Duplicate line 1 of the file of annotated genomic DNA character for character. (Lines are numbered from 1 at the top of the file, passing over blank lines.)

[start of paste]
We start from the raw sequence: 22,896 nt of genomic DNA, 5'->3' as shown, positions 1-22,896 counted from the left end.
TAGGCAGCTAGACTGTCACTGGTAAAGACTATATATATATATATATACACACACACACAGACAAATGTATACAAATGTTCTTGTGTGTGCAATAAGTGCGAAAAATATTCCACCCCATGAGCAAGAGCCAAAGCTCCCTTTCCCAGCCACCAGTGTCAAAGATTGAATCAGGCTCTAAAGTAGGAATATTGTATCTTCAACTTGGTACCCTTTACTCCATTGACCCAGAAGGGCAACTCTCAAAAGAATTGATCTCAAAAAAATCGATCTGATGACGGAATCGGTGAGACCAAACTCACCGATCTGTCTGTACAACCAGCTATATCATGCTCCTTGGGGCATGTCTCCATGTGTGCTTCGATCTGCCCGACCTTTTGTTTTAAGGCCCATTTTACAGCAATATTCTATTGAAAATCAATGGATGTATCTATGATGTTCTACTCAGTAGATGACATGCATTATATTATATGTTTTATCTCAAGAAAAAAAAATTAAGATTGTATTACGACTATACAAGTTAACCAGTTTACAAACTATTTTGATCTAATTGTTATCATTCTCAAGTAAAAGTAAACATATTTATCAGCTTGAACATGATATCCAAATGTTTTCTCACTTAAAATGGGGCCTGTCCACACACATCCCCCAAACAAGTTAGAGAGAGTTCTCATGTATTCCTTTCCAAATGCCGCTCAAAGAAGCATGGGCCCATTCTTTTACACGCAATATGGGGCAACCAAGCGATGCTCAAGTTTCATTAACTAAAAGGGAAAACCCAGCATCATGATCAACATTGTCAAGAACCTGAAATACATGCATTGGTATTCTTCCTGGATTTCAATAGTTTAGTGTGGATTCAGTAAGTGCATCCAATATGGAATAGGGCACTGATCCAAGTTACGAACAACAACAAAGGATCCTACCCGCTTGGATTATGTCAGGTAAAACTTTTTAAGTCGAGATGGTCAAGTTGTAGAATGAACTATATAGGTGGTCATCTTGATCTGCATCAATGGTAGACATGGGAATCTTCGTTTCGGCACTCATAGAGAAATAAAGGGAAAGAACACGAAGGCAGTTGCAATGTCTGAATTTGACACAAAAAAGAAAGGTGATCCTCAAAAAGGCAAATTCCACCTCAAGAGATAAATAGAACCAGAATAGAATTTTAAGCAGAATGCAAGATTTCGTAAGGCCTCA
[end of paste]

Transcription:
We start from the raw sequence: 22,896 nt of genomic DNA, 5'->3' as shown, positions 1-22,896 counted from the left end.